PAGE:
The Tate Modern Switch House: 5 reasons to rock up

Art lovers rejoice there is a new soaring building in town to inspire the pants off you. Five years in the making the Tate Modern’s new 10-storey Switch House has opened to much hype. Swiss architects Herzog and de Meuron originally designed the conversion of the Tate Modern from the Bankside Power Station.  Their twisted pyramid-shaped extension has become another impressive visual marker on the London skyline.

Art galleries London

Tate Modern Switch House

Tate Modern Switch House

The launch could not have been more timely. The start of the school summer holidays makes this a perfect day out to explore with your inquisitive mini explorers. Here are my five reasons why it has to be on your go-to list this summer with or without kids.

1. Arts galore

The new building increases the size of the Tate Modern by 60 per cent and contains over 800 works by over 300 artists. Such is the buildings impact that it’s being lauded ‘as the most important cultural building to open in the UK since the British Library’. Plus it’s the first gallery space in the world ‘dedicated to live art, film and installations’.

Tate Modern Switch House

The primary role of any gallery or museum is to educate and engage. They’ve always felt like like super large classrooms to me, filled with things to explore and inspire.

Tate Modern Switch House

Ai Weiwei’s 2010 ‘Tree’ made from numerous dry branches, roots and trunks from different species of trees gathered by the artist from his native China sparked a river of questions from my four year old. Somehow the abundance ‘why?’ questions are not as annoying when uttered in a gallery. I think you’re just bloody grateful they’re taking an interest.

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And where else would you be able to explore a large floor-based rubber map of Beirut – ‘Beirut Caoutchouc 2004-2008’, an installation by Marwan Rechmaoui.

Tate Modern Switch House

Or have alone time for some quiet contemplation.

Tate Modern Switch House

2. It’s FREE!

In this current economic climate, we’re all watching our pennies. No need to with the Tate. Apart from a select few exhibits, much of the gallery is free to visitors.

Tate Modern Switch House

Like the sculptures from American pop artist Robert Indiana.

Tate Modern Switch House

There are times when the installations can cause problems. For example when you can’t tear your child (or an adult) from a room. Who knew the captivating qualities of a shadow.

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Kids get open access to some of the greatest and freshest art there is. The collection displays are free for everyone and if you do fancy an exhibition under 12’s go free.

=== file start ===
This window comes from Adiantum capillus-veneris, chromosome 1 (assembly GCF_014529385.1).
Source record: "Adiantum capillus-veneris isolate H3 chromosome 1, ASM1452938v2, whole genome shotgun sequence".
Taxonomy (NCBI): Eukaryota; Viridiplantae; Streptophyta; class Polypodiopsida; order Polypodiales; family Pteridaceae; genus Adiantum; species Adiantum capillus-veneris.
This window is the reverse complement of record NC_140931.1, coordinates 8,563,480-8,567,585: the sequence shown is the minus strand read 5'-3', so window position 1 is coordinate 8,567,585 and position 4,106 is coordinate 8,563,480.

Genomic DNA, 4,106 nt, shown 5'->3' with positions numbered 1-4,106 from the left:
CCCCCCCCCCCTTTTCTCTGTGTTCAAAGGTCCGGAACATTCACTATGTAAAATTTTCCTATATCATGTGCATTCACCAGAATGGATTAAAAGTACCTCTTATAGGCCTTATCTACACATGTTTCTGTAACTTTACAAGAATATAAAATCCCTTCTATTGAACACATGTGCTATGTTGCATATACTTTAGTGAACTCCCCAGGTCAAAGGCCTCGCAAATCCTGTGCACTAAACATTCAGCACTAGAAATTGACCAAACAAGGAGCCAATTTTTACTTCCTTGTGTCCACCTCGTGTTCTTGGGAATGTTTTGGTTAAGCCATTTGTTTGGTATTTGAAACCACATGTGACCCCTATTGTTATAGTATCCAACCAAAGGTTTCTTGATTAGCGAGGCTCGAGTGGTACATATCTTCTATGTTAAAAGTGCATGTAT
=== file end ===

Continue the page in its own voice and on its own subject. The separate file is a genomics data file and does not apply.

3. Space to enjoy

The classic parent broken record of ‘be quiet’ or ‘behave’ can be left at the door. There is so much to do and see that these problems very quickly evaporate – Hallelujah! Plus all kids should experience running through the Turbine Hall at least once.

Tate Modern Switch House

Peek-a-boo is also a museum classic.

Tate Modern Switch House

As well as writing on the wall.

Tate Modern Switch House

On the fourth floor a new steel bridge provides an amazing view down across the Turbine Hall and connects the Switch House to the original Boiler House .

Tate Modern Switch House

The vast concrete space is staggeringly beautiful and at times and makes you feel like a small but significant dot in an ocean of imagination and ingenuity.

Tate Modern Switch House

4. Glorious views

Tate Modern Switch House

Ten floors of art is finished off with an amazing viewing platform. Housing a little café, you can take in magnificent views of the capital with a cup of tea and blueberry muffin in hand. The best free 360 degree high art in London! You can find a new restaurant and a members club at the heady heights too.

Tate Modern Switch House

The only problem is the time it takes to enter the lifts heading up to the lofty space. With an unprecedented numbers of visitors trying to squeeze into the lifts to see the breathtaking London landscape you will either a) lose patience watching packed lifts going past you or b) turn into an art installation yourself from sheer frustration.

Tate Modern Switch House

I suggest c) no matter which floor you’re on head to Level 0 that way you are eventually guaranteed entry. We only had this epiphany after five minutes of huffing, puffing and tutting.

5. Support the arts 

Yes, museums are free but to stay free for the masses they all need financial support to keep their doors open.

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We are extremely lucky to have these incredible places where you can nurture your thoughts, expand your mind, think out of the box, where there is no wrong answer and every idea counts.

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If you want them to be around for decades to come for future generations – make a donation. Even if it’s paying the recommended £1 for the visitor guide. Every little helps.

Tate Modern | Bankside | London | SE1 9TG

www.tate.org.uk

Do you have a favourite museum or art gallery in London? Which places inspire you? Let me know in the comments below or at:

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